Countless devices have become obsolete since the advent of the digital age, but one of the most overlooked casualties has to be the pneumatic tube.
It went the way of the telegram decades ago (you’ll still find a few intact tube systems here or there—in a Midwestern packing plant or an old airport terminal—but even those are rarely used nowadays). This was the instant messenger that predated AOL by a century, thanks to some Industrial Age ingenuity and a giant air compressor. And we think it needs to make a comeback.
And suddenly we’re reminded of when picnicking was a bona fide event: your parents would pack snacks and drive the whole gang to the park, or the beach, or whatever breezy venue felt most appropriate. You’d munch. You’d enjoy the sun. And you’d fly some damn kites.
Good times were had by all.
Soon enough, it’ll be you in the driver’s seat. You’re probably not entirely there yet—what without the wife and the kids and the station wagon and everything—but there’s still nothing stopping you from a little high-flying glory of your own. Because the game’s the same: just run like hell until the darn thing stays aloft. However, your old box-kite might not cut it anymore.
News of yesterday’s record-setting snowball fight in Seattle got us thinking about how there was a time in our lives when snow in the forecast was an exciting thing—instead of just a notice to allot a few extra minutes for our morning commute.
And more specifically, it got us thinking about the holiest of snow-day pastimes: sledding (hey, we did make a sled a winter must-have). After some cursory research, we were surprised to learn that the sledding industry is alive and thriving—possibly as strong as it has ever been. In fact, the options are nearly endless, from the old-school variety to the sort of snow-bullet you’d imagine someone named Sven spent his life perfecting. There are even concept snow sleds.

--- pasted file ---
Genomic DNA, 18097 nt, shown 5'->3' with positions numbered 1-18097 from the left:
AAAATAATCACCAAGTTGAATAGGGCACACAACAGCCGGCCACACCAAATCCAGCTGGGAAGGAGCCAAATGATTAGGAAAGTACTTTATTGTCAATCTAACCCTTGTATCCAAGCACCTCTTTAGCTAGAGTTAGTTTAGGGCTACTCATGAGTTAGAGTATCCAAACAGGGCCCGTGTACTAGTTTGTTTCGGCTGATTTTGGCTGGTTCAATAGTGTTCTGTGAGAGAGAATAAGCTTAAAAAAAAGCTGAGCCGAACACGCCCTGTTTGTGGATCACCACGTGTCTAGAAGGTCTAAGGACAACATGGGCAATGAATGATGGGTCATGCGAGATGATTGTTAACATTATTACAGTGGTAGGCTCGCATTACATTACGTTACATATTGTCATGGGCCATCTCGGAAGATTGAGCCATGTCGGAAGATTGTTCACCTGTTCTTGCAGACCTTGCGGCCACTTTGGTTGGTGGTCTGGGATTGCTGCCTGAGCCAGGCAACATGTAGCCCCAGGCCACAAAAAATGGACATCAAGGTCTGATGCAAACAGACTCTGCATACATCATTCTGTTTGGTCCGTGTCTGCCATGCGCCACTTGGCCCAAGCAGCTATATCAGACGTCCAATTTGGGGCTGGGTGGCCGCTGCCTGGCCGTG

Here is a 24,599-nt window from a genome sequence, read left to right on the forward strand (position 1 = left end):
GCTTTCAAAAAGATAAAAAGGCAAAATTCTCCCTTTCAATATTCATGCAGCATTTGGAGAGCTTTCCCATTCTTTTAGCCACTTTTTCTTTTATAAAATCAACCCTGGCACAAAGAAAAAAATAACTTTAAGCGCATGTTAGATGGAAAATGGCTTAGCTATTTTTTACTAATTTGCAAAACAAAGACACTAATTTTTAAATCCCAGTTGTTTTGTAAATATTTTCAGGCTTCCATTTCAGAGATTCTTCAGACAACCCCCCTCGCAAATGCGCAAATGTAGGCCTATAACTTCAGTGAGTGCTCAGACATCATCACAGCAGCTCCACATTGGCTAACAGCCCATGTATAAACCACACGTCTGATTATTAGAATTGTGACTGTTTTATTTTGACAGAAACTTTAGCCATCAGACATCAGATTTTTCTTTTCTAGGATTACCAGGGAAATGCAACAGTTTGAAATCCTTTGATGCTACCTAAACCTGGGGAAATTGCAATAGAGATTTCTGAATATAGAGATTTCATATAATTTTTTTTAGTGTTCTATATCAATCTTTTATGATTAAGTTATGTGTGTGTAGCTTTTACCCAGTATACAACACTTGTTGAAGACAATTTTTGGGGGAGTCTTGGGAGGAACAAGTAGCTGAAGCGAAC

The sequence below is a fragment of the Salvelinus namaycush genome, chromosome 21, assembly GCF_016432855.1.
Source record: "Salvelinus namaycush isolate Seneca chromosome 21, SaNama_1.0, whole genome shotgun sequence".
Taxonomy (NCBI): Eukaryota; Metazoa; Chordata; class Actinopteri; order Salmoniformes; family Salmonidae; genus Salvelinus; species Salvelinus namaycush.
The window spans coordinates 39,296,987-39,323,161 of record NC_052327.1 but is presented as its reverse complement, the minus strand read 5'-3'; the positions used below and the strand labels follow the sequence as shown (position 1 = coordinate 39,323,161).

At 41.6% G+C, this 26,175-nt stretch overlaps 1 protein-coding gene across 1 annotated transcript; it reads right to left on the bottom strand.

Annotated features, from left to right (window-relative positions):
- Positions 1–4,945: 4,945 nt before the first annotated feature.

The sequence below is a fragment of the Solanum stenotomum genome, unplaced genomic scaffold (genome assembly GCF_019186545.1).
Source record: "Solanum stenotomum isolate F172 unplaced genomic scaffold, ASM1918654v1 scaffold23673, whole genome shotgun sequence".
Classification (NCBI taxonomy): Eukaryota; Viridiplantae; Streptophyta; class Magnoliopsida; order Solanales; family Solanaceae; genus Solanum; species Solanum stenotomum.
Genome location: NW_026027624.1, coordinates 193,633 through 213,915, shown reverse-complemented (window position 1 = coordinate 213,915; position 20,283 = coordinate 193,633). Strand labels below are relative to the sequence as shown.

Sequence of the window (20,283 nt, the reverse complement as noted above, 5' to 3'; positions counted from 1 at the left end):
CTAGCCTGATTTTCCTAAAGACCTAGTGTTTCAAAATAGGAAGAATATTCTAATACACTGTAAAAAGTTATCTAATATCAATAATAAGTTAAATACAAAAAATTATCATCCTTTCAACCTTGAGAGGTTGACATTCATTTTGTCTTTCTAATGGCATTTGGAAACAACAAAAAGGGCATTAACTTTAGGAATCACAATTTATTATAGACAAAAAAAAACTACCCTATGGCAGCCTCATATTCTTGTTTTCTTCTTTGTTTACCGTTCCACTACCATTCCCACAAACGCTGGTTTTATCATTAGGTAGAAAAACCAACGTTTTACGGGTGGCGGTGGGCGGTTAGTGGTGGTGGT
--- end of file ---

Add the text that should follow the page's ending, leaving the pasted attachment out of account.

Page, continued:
Clothing has seen a lot of great technological advancement in the past century—new-age nylon, moisture-wicking fleece, genetically modified gloves that work on touchscreens—more often than not, sacrificing some handsomeness in the process.
But last week’s post on tweed trumping tech in the blazer game reminded us that sometimes the choice between high-tech and high-handsome doesn’t have to be made—because the best-looking option also happens to work just as well as any newfangled technology.
But so is the entirety of Sony’s 1984 audio/visual collection, like the Beta Hi-Fi video cassette player which, as advertised, “blows you away” with its better-than-movie-theater sound. You’ll be “engulfed in the power and action of movies like Raiders of the Lost Ark... the pulsating rhythms of Flashdance... the dramatic intensity of An Officer and a Gentleman... the spectacular rock video of David Bowie.”
In preparation for the 1900 World’s Fair in Paris, a group of French artists were asked to create a series of futuristic pictures depicting life in the year 2000. For example, here we have a robotic tailor spitting out a sharp salmon dinner jacket for a customer based on measurements gathered from... well, your guess is as good as ours.
Here’s a great way to make sure your charging cord never gets lost in the shuffle—or ends up on someone else’s desk by mistake.
These new textile cords from Eastern Collective are like putting croakies on your iPhone (or iAnything). Since they look nothing like the ubiquitous white ones that always seem to be floating off to the island of lost cords, you’ll be sure to have one on hand the next time you’re staring at a 10% battery level warning.
Or you'll finally learn who the office cord hoarder is.